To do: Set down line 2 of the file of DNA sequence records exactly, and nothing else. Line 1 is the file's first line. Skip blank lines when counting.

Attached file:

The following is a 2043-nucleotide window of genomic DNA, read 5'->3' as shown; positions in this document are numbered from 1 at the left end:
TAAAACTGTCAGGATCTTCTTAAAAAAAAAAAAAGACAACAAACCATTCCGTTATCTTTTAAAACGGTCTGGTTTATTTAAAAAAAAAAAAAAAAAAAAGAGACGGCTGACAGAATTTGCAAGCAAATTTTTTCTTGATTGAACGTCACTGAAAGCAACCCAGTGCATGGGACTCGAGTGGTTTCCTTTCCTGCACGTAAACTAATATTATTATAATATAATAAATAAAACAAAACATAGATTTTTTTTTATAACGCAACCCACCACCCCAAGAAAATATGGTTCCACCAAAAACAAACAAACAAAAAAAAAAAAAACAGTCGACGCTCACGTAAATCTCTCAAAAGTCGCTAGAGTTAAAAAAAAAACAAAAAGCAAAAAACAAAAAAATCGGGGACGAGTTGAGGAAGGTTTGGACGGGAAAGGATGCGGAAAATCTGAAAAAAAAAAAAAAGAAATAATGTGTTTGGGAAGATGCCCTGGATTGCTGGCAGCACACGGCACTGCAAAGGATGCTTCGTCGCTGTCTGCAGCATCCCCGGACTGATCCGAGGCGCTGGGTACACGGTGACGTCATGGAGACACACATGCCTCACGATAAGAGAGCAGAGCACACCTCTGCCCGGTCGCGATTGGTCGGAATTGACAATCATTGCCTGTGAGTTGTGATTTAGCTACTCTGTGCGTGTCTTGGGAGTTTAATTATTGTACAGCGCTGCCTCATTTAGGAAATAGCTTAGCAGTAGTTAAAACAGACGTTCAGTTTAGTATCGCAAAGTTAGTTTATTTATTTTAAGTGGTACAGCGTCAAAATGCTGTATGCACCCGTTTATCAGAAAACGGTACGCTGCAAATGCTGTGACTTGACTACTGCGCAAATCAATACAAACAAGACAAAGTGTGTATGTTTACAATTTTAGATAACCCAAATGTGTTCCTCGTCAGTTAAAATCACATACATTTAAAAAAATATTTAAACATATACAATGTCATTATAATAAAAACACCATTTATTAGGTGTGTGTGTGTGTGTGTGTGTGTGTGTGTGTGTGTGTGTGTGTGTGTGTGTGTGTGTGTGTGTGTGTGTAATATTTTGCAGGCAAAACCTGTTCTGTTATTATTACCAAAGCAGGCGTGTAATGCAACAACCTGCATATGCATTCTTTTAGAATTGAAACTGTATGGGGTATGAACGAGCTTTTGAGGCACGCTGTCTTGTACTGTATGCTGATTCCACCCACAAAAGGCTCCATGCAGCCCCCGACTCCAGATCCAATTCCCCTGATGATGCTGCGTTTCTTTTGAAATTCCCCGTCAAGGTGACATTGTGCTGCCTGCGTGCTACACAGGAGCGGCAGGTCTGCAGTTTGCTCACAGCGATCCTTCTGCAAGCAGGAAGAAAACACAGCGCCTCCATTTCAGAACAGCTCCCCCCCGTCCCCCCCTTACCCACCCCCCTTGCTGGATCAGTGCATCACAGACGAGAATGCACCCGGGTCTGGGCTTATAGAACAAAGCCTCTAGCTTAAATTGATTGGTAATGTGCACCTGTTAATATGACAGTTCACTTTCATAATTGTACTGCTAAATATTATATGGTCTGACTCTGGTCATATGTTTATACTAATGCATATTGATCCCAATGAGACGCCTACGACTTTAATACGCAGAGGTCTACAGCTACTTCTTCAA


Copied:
TAAAACTGTCAGGATCTTCTTAAAAAAAAAAAAAGACAACAAACCATTCCGTTATCTTTTAAAACGGTCTGGTTTATTTAAAAAAAAAAAAAAAAAAAAGAGACGGCTGACAGAATTTGCAAGCAAATTTTTTCTTGATTGAACGTCACTGAAAGCAACCCAGTGCATGGGACTCGAGTGGTTTCCTTTCCTGCACGTAAACTAATATTATTATAATATAATAAATAAAACAAAACATAGATTTTTTTTTATAACGCAACCCACCACCCCAAGAAAATATGGTTCCACCAAAAACAAACAAACAAAAAAAAAAAAAACAGTCGACGCTCACGTAAATCTCTCAAAAGTCGCTAGAGTTAAAAAAAAAACAAAAAGCAAAAAACAAAAAAATCGGGGACGAGTTGAGGAAGGTTTGGACGGGAAAGGATGCGGAAAATCTGAAAAAAAAAAAAAAGAAATAATGTGTTTGGGAAGATGCCCTGGATTGCTGGCAGCACACGGCACTGCAAAGGATGCTTCGTCGCTGTCTGCAGCATCCCCGGACTGATCCGAGGCGCTGGGTACACGGTGACGTCATGGAGACACACATGCCTCACGATAAGAGAGCAGAGCACACCTCTGCCCGGTCGCGATTGGTCGGAATTGACAATCATTGCCTGTGAGTTGTGATTTAGCTACTCTGTGCGTGTCTTGGGAGTTTAATTATTGTACAGCGCTGCCTCATTTAGGAAATAGCTTAGCAGTAGTTAAAACAGACGTTCAGTTTAGTATCGCAAAGTTAGTTTATTTATTTTAAGTGGTACAGCGTCAAAATGCTGTATGCACCCGTTTATCAGAAAACGGTACGCTGCAAATGCTGTGACTTGACTACTGCGCAAATCAATACAAACAAGACAAAGTGTGTATGTTTACAATTTTAGATAACCCAAATGTGTTCCTCGTCAGTTAAAATCACATACATTTAAAAAAATATTTAAACATATACAATGTCATTATAATAAAAACACCATTTATTAGGTGTGTGTGTGTGTGTGTGTGTGTGTGTGTGTGTGTGTGTGTGTGTGTGTGTGTGTGTGTGTGTGTGTGTAATATTTTGCAGGCAAAACCTGTTCTGTTATTATTACCAAAGCAGGCGTGTAATGCAACAACCTGCATATGCATTCTTTTAGAATTGAAACTGTATGGGGTATGAACGAGCTTTTGAGGCACGCTGTCTTGTACTGTATGCTGATTCCACCCACAAAAGGCTCCATGCAGCCCCCGACTCCAGATCCAATTCCCCTGATGATGCTGCGTTTCTTTTGAAATTCCCCGTCAAGGTGACATTGTGCTGCCTGCGTGCTACACAGGAGCGGCAGGTCTGCAGTTTGCTCACAGCGATCCTTCTGCAAGCAGGAAGAAAACACAGCGCCTCCATTTCAGAACAGCTCCCCCCCGTCCCCCCCTTACCCACCCCCCTTGCTGGATCAGTGCATCACAGACGAGAATGCACCCGGGTCTGGGCTTATAGAACAAAGCCTCTAGCTTAAATTGATTGGTAATGTGCACCTGTTAATATGACAGTTCACTTTCATAATTGTACTGCTAAATATTATATGGTCTGACTCTGGTCATATGTTTATACTAATGCATATTGATCCCAATGAGACGCCTACGACTTTAATACGCAGAGGTCTACAGCTACTTCTTCAA